Among the changes, the biggest news is that all Malibu models will get stop-start technology on the standard model--shutting down the engine when stopped to conserve fuel.
Fitted to a new 2.5-liter gasoline engine design with variable valve lift control and direct injection, stop-start helps contribute to estimated city economy of 23 mpg and a 35 mpg highway rating.
Chevy says that's a 5 percent and 3 percent improvement over the old model, respectively. To ensure functions like the stereo and climate control still work while the engine is switched off, an auxiliary battery powers these accessories. Take your foot off the brake, and the engine restarts.
The new engine also offers lower emissions and a little more power (now 196 horsepower), the variable lift valves reducing lift--and therefore power--when demand is low, and opening them further for more power when under load or at higher speeds.
The unit is different from the 2.4-liter unit used in the mild hybrid 2013 Malibu Eco.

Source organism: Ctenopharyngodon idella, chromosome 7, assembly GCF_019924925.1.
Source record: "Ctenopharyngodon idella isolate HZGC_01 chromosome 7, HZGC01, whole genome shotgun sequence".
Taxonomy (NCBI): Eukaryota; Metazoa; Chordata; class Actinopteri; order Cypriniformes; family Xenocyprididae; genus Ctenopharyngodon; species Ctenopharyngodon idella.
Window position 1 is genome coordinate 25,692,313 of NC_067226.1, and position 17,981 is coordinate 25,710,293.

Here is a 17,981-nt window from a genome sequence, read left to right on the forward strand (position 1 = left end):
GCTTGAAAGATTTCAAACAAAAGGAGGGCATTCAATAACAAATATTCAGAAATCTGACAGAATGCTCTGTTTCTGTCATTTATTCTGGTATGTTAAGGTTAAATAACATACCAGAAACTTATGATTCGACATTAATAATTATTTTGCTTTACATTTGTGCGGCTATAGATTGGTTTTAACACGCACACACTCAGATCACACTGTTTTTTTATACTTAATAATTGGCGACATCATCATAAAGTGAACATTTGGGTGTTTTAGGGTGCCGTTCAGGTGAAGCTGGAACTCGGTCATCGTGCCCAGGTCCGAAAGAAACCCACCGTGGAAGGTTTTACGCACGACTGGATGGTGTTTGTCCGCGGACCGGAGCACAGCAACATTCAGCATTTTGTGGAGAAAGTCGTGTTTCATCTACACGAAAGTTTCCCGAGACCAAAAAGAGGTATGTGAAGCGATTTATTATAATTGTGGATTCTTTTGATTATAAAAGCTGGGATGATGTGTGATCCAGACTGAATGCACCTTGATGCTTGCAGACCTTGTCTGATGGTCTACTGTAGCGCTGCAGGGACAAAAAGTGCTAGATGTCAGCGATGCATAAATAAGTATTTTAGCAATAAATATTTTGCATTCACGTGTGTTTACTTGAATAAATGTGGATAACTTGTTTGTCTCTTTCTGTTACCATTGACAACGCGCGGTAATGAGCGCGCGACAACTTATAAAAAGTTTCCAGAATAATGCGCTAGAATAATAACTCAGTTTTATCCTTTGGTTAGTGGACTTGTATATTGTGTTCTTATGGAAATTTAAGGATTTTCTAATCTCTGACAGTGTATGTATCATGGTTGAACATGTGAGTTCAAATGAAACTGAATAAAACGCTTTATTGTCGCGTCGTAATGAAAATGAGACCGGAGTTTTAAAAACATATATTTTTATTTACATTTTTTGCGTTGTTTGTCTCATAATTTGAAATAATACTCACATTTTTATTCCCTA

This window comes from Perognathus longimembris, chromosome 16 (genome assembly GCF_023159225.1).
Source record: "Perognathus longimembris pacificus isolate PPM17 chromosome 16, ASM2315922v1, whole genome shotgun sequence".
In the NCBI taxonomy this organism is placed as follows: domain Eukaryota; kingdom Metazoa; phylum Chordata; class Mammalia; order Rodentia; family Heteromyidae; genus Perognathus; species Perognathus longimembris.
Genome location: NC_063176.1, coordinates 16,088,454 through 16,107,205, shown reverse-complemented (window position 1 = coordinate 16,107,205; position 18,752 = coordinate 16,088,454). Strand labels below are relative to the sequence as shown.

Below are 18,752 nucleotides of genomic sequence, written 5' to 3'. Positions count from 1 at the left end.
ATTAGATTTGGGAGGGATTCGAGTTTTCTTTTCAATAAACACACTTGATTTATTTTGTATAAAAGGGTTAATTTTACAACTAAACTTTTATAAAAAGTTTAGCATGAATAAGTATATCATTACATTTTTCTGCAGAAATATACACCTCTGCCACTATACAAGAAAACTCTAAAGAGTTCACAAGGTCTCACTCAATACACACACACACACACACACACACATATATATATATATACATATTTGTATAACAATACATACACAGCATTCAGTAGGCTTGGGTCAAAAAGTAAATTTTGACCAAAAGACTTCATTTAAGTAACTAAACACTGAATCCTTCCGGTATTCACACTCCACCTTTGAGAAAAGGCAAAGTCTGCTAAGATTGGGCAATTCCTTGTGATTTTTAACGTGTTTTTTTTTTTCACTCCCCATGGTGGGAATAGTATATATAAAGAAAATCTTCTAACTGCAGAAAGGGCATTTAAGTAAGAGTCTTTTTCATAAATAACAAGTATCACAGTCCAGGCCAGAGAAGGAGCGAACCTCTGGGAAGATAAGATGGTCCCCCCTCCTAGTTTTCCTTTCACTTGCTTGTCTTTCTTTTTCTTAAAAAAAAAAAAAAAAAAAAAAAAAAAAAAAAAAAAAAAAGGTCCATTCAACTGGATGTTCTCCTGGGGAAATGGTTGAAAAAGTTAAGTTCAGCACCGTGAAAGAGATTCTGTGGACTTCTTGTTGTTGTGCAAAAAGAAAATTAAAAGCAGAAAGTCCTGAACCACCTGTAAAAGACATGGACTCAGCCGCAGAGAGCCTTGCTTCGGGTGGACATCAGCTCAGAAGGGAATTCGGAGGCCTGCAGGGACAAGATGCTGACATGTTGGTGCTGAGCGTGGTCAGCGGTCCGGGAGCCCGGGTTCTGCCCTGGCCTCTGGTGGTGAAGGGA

A 2.0-liter turbocharged gasoline engine is still available, with 259 horsepower and 295 pounds-feet of torque.
Chassis updates on both models improve ride quality and reduce body roll, using techniques inspired by the 2014 Impala.
The most visible changes are a new look influenced by the sharp-suited new Impala, with a more prominent lower grille and narrower upper grille. Chrome accents give the Malibu a more distinctive look than before.
Redesigned seats improve comfort and interior space--there's just over an inch of extra rear kneeroom--and a redesigned center console now features a longer armrest, with a pair of cupholders and storage for two cellphones.
Safety features including Side Blind Zone Alert and Rear Cross Traffic Alert are also now available, as is a rear-view camera system. 10 airbags are standard.